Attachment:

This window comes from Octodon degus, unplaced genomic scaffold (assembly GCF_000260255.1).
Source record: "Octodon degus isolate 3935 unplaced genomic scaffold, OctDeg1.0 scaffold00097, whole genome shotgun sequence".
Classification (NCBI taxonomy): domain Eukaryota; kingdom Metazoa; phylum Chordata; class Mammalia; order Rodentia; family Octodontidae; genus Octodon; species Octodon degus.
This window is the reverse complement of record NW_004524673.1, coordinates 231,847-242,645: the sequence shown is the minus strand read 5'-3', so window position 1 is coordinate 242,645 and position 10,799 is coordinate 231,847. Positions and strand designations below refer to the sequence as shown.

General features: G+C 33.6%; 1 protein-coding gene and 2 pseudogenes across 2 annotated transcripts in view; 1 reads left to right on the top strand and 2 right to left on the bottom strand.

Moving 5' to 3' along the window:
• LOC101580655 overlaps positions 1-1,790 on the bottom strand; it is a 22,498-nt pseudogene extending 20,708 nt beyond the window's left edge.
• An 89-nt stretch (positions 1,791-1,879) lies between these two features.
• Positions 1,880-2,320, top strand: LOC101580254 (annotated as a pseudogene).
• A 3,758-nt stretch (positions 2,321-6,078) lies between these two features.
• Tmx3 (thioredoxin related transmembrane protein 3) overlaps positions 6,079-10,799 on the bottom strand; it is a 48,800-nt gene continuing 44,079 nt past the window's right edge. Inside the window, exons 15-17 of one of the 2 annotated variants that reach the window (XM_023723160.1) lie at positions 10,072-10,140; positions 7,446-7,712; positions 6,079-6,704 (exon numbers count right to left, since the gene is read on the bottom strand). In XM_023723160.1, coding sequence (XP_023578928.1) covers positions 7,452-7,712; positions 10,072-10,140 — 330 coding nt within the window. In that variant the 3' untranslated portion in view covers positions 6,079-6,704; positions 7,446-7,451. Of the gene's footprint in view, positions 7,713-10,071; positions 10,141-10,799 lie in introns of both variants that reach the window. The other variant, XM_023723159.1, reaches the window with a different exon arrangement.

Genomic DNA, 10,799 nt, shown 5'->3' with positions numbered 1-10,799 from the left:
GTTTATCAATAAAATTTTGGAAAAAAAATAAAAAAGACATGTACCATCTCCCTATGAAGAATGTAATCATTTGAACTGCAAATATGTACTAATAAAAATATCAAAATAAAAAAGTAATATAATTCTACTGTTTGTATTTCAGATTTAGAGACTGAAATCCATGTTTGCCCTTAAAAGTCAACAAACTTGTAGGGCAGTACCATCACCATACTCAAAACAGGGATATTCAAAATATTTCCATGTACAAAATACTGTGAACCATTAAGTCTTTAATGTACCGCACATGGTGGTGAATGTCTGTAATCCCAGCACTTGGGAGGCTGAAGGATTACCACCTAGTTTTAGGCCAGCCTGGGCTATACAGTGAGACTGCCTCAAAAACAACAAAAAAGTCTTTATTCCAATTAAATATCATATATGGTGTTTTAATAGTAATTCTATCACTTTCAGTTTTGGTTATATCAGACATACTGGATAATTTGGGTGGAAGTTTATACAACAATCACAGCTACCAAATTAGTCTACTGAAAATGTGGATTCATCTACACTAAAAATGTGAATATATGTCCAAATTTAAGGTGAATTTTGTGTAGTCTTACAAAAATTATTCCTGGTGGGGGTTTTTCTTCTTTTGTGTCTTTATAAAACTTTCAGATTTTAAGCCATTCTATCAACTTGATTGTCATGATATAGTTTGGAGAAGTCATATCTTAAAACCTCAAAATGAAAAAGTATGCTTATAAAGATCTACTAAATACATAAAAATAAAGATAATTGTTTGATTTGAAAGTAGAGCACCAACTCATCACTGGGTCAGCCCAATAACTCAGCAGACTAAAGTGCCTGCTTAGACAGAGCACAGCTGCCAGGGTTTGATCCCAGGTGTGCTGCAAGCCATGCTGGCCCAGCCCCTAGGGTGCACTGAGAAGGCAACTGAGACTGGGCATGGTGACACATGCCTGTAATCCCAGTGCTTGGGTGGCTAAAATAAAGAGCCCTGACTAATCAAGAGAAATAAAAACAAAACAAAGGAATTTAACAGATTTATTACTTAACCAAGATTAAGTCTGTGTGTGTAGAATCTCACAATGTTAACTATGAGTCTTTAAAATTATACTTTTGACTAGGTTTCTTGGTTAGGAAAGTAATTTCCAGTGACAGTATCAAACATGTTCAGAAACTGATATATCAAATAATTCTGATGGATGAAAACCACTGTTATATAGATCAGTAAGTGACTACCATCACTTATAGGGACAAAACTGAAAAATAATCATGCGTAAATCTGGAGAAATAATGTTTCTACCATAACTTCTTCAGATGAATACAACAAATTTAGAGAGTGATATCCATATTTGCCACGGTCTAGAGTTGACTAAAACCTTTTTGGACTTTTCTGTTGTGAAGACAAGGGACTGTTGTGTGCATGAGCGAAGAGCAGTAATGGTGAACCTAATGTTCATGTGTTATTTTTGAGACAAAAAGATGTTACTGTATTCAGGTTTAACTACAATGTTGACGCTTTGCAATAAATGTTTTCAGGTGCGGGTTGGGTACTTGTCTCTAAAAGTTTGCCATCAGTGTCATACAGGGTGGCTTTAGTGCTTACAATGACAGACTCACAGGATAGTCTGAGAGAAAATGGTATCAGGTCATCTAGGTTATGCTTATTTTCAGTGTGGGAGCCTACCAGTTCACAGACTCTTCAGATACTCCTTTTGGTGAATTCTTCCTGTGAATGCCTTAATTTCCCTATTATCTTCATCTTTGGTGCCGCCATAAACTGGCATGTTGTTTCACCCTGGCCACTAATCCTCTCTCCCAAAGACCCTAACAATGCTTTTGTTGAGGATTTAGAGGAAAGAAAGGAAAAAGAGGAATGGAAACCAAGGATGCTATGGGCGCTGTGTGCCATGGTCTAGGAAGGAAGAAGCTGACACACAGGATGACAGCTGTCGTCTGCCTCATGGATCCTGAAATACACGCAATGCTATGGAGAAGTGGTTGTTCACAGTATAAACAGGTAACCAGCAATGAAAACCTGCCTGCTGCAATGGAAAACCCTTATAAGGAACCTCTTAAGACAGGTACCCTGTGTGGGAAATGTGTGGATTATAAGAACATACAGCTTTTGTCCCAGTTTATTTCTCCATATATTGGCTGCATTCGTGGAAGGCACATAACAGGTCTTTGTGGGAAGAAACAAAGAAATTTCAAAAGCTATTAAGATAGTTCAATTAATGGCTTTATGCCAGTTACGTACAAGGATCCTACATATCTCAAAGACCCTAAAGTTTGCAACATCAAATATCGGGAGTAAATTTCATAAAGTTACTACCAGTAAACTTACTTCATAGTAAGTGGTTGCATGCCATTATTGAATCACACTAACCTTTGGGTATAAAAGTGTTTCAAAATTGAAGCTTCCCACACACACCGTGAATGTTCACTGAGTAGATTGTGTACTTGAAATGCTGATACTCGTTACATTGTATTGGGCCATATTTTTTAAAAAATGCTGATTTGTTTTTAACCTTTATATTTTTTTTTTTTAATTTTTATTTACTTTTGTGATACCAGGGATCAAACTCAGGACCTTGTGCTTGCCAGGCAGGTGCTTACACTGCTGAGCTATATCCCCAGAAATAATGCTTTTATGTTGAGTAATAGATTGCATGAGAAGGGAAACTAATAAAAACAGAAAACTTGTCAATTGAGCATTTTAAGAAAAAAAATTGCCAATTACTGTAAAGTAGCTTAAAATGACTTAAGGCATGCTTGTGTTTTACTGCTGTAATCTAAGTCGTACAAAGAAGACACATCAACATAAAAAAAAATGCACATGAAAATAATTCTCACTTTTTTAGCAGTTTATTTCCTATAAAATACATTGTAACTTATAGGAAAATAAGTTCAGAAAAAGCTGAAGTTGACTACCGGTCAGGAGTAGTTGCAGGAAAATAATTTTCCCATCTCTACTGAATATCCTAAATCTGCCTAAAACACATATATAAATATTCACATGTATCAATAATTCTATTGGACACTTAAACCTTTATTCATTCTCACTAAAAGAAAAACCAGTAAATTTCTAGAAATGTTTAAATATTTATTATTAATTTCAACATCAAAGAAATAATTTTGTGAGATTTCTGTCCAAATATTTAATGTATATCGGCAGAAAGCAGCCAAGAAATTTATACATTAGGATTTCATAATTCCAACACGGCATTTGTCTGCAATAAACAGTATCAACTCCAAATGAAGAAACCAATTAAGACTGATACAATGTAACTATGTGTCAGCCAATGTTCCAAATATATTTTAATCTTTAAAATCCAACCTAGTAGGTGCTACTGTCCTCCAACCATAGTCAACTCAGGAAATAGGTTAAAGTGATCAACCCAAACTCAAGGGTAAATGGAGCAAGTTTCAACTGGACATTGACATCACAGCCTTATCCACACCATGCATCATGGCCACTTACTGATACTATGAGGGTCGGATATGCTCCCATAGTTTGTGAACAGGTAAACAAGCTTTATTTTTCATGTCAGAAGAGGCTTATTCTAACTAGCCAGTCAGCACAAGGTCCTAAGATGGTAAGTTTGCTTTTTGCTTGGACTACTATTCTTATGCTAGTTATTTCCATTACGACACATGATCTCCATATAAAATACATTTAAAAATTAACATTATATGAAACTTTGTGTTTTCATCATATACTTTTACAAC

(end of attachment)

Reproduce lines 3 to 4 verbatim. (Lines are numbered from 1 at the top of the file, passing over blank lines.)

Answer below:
Classification (NCBI taxonomy): domain Eukaryota; kingdom Metazoa; phylum Chordata; class Mammalia; order Rodentia; family Octodontidae; genus Octodon; species Octodon degus.
This window is the reverse complement of record NW_004524673.1, coordinates 231,847-242,645: the sequence shown is the minus strand read 5'-3', so window position 1 is coordinate 242,645 and position 10,799 is coordinate 231,847. Positions and strand designations below refer to the sequence as shown.